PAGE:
Here are a few closing thoughts about the 2014 draft.
1. Four-step program for future drafts. If Roger Goodell has his way and expands the draft from three days to four, it would be better to split the first round than to spread Rounds 2-7 over three days. If they went through 16 picks each of the first two nights, it would provide the opportunity for plenty of pre-draft hype and an hour or two of post-draft analysis and forecasting. Rounds 2-4 could go Saturday, with the remaining three rounds Sunday. I don't like it, but you sense the NFL is leaning in the direction of draft expansion.
2. From the shuffle to the scuffle in Buffalo. The Bills are making their future now with bold draft moves. They've put all of their stock in EJ Manuel. They added Sammy Watkins to the young receivers from last year's draft and Bryce Brown to the existing two-back rotation. Right tackle Cyrus Kouandjio should upgrade Manuel's protection, although his knees might not hold up long enough for him to get a second contract with the team. Imagine the criticism if Manuel can't get the Bills out of their 6-10 rut and the Cleveland Browns end up with top-six picks in Rounds 1 and 4 in 2015 from the Watkins trade? That won't be pretty.
3. Yet another "wait until next year" theme for Cleveland. Browns general manager Ray Farmer won the first day of the draft by adding cornerback Justin Gilbert, quarterback Johnny Manziel and first- and fourth-round picks next year. Aside from not getting a receiver to replace Josh Gordon if he gets suspended for the season, my biggest problem was that they ended up with only six picks in one of the best drafts in more than a decade. The previous administration favored the future over the present by trading 2013 draft choices for 2014 picks. In 2013, the Browns traded away fourth- and fifth-round picks and wound up with a draft class of five picks.
4. Moneyball in Jacksonville. The decision to draft Blake Bortles No. 3 is the first major test for NFL analytics. The Jags used detailed stats from college that pointed to Bortles being a top-three quarterback in 2015 if he would have stayed in school. The Jags don't plan to play Bortles this year. Their plan is to let Chad Henne get receivers Marqise Lee and Allen Robinson through the first tough season so the young receivers are seasoned for Bortles next year.
5. The "best athlete available" theory isn't realistic for everyone. It's true that good general managers stick to their draft ratings, but the "BAA" theory is applicable only for teams that don't have glaring needs or upcoming contract concerns. GMs have to study their roster over a three-year period, noting when groups of core players are headed to free agency or their salaries are too big. That's why the Kansas City Chiefs drafted outside linebacker Dee Ford. Highly paid Tamba Hali came to the offseason program weighing 285 pounds, and outside linebacker Justin Houston is unsigned after this year. The Philadelphia Eagles drafted outside linebacker Marcus Smith because they probably can't keep Connor Barwin and Trent Cole together beyond this year with their high salaries.
6. Still wondering if the Houston Texans should have traded down. If the Texans could have swapped the No. 1 overall pick for Atlanta's first- and second-round picks this year and first- and third-rounders next year, they could have had Manziel at quarterback and still taken guard Xavier Su'a-Filo. They also could have drafted Ra'Shede Hageman or Stephon Tuitt as departed defensive end Antonio Smith's replacement and later traded up to get nose tackle Louis Nix III. The final judgment will depend on who how much of a difference there ends up being between Manziel in Cleveland and Tom Savage in Houston.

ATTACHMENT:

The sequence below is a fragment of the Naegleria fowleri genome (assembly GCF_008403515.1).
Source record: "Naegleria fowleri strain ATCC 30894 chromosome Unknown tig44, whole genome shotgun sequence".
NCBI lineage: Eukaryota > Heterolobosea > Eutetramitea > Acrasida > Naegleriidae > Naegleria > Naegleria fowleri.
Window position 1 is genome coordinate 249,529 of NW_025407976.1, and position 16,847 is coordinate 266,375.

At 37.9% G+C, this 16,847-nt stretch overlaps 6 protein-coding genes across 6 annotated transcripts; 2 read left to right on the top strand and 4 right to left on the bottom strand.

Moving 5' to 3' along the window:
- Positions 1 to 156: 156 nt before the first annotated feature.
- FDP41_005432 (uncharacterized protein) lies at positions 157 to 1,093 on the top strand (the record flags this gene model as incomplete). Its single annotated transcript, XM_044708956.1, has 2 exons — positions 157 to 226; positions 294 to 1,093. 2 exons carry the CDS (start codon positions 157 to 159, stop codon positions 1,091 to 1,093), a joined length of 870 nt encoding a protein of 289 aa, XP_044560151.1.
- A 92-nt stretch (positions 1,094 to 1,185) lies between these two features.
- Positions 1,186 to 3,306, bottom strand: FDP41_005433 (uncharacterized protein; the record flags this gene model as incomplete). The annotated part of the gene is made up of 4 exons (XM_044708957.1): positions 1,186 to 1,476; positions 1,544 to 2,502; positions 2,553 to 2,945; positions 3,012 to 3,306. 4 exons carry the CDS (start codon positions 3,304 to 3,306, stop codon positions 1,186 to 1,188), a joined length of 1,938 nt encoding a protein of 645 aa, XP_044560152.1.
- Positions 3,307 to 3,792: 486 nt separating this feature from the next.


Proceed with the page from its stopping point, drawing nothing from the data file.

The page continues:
7. Doing the right thing deserves its reward. The St. Louis Rams' selection of Michael Sam in the seventh round was brilliant. First, it showed forward thinking in drafting the first opening gay player in NFL history. Applause to the Rams. The only downside is the he's going to the deepest defensive line in football and faces a long shot of making the team. Here's the brilliance: If he's cut and not claimed on waivers, Sam would jump at the chance to be on the Rams' practice squad, respecting the loyalty they showed him and giving himself a year to develop and improve his chance of eventually making the active roster.
From the inbox
Q: Most analysts lumped Blake Bortles, Johnny Manziel and Teddy Bridgewater into the top tier, none of whom really solidified their place as the top QB in the class. Many even had Bortles as the third best of the bunch, but he was a top-five pick while the other two fell to the bottom of the first round. Could part of Jacksonville's comparative reach been ticket-driven considering that Bortles went to the local school, UCF? And for that matter, can the same be said of Derek Carr and Oakland/Fresno State?
Colin in San Diego
A: Jacksonville took Bortles for football reasons, but if the decision works, it could grow the ticket base. The reason I say he was taken for football reasons is that Jaguars fans will be skeptical of any first-round quarterback after the Blaine Gabbert experience. The Jags passed on Sammy Watkins to take Bortles. Many thought the Jags could do what Cleveland did and pick up Manziel later in the first round with some kind of a trade up. I don't see any way a Fresno State quarterback would draw ticket interest for Raiders fans. With that one, the Raiders drafted value, a strong-armed quarterback at a need position. Sure, they have Matt Schaub as the starter for this year, but Carr can develop behind him to be the Raiders' quarterback of the future. The Jags took a gamble. The Raiders made a solid choice, but there is no guarantee either move will work.